Watch the footage from the football match (from 11:51) and write down the emotive words that the narrator uses. What do these words suggest about Scottishness? How is this different to other national identities?

Who is not represented in Wright’s film? If this type of film was made again today list which 'faces' of Scotland it would show.

Wealth of a Nation

The film 'Wealth of a Nation' was also part of the collection of films made for the 1938 Empire Exhibition and was directed by Donald Alexander. However it depicts an alternative view of Scotland to Wright’s film. Where Wright’s focused on the development of a Scottish ‘character’ and how this has been shaped by the environment, this film focuses on the impact industry and economics has on identity and also on Scotland’s future.

During the early twentieth century, Scotland’s urban economy was centred on three core industries – coal, steel, and iron. These industries enabled some of the Scottish labour force to earn a decent living wage, one where they could provide for their families. During this time many people left the rural environment and sought their fortune within cities like Glasgow.

Activity

Through the language used by the narrator, what kind of tone is being established? Throughout the film pick out phrases that present a positive viewpoint and compare these to phrases that have more negative connotations.

Donald Alexander’s film has resonance for the economic climate in Scotland during the 1980s and also during the early 21st Century. The film creates a sense that the Depression of 1930 was out of Scotland’s control.

Questions

  • The film suggests forces outside of Scotland are to blame for the effects of the Depression. Who are these forces? Do you agree?
  • As the industries declined who were seen as scapegoats? Does this have any resonance for today?

Activity

Through research on the Internet and library, create a photo montage of how industries and people in your area changed during the Twentieth Century.

After the Depression, Scotland invested heavily in the creation of roads, train lines, and air travel to link rural areas with urban areas, which in turn helped to increase trade.

The image that is presented in the film is one of optimism and hope.

Questions

  • Compare those individuals who appear in the footage relating to planes to those on the shipyards.
  • The narration makes it sound as if everyone can afford air travel (referring to crofters), but this might not be the case. Therefore who is being omitted from this ‘new’ Scotland?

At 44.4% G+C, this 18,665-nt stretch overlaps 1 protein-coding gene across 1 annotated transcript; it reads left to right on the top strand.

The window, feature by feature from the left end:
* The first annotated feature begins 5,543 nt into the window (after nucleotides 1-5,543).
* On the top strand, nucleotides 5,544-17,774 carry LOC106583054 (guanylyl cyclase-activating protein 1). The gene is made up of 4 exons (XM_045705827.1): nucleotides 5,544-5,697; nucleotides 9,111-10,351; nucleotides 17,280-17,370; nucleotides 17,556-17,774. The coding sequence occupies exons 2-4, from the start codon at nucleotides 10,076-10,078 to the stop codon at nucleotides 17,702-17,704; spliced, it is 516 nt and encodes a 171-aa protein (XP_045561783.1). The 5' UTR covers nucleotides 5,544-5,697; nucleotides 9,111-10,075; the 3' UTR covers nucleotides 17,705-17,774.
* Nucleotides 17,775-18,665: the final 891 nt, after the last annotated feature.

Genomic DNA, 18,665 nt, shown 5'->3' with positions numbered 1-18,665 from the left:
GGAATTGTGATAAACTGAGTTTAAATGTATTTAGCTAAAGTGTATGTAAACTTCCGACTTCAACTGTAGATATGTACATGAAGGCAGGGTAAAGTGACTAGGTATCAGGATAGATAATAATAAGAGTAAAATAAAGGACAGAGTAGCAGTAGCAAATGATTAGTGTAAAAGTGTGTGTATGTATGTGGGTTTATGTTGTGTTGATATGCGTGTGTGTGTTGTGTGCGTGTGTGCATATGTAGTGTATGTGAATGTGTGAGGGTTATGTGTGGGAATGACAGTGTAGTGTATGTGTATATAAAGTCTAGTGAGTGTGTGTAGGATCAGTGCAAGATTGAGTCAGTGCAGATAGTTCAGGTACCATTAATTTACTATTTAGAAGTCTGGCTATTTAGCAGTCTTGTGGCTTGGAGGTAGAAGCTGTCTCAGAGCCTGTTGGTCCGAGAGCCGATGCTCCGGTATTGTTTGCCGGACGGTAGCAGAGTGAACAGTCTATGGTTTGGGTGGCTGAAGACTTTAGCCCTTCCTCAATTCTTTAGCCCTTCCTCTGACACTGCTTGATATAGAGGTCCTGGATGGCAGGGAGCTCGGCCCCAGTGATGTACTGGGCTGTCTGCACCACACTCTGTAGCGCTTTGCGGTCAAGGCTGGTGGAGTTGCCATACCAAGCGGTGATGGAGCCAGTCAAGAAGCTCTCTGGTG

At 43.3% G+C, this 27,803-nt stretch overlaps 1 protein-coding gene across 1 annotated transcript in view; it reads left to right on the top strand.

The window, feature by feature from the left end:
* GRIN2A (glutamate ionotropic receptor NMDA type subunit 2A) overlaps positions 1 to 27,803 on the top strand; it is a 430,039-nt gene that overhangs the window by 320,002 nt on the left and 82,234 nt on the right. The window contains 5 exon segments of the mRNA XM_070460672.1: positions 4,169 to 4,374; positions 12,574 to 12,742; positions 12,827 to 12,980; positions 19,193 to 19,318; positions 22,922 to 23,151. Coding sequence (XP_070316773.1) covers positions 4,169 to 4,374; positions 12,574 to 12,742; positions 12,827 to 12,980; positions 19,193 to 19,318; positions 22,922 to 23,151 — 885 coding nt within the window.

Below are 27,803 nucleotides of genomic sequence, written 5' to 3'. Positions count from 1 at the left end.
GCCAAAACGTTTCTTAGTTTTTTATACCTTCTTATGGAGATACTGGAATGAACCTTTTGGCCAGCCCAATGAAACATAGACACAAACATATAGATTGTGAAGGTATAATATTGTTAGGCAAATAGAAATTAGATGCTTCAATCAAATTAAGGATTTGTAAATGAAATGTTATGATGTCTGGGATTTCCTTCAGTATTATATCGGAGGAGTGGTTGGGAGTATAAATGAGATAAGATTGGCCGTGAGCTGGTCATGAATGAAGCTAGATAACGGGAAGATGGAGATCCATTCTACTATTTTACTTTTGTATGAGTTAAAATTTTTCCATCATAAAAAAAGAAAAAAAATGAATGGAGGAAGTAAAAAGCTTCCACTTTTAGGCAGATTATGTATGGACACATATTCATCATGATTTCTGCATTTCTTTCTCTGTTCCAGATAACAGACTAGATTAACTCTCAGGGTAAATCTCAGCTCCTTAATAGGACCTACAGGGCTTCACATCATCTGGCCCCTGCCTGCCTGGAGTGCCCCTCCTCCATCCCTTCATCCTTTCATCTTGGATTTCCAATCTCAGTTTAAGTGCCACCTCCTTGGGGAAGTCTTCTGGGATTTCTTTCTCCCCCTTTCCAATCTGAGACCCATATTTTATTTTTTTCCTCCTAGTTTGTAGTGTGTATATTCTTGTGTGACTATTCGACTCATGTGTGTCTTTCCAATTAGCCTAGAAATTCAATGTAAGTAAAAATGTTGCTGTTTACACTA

Donald Alexander is very clever to show both positive and negative images of the future Scotland, yet his skill as a documentary filmmaker ensures that the positive comes through more. He creates a notion that Scots had previously centred their lives on work, but to increase a sense of happiness, leisure was equally important. The narration suggests this, yet the images also reflect this:

Questions

  • How do images help to reinforce meaning in film?
  • Find out what “anchorage” means and try to find examples of it within the film, but also whenever you watch something. Create a display of the effects of anchorage.

Activities

Classroom Discussion:

What do the films say to us?

  • What are the people like in the films? How do we get a sense of their identity through the way they dress, the way they talk, their expressions and actions?
  • What do you notice about the different types of camera shots used in the films? How does lighting play a role in creating mood and tone in the films?
  • How do the people in films behave in front of the cameras? Does the dialogue used sound realistic?
  • Both films have narrators. Does this give the films a sense of authority? Should we question everything that we are told in the films?
  • Who do you think were the intended audience of these films?

Filmmaking Group Activity

Based on the two films, create a short documentary film relating to what you regard as Scottishness.

  • Focus on issues of Scottish identity from a variety of perspectives - include excerpts or information and perspectives from the interviews that you might conduct which highlight cross-cultural understandings
  • Examine one of the films closely, looking at what kind of camera shots are used and replicate this in your group giving it a contemporary twist.
  • Think about how sound and music is used to convey meaning in the films and update this in your film. Will you use a voiceover or will you have a presenter?
  • Ensure that you convey both positive and negative aspects of Scottish identity.

This lesson guide was prepared by Andy Wallis, English / Media Studies Teacher - Islay High School

Film Clips

© Archive film content and stills licensed by National Library of Scotland and other rights holders. Other Website Content Copyright Creative Scotland.
All Rights Reserved.
Creative Scotland, The Lighthouse, Mitchell Lane, Glasgow G1 3NU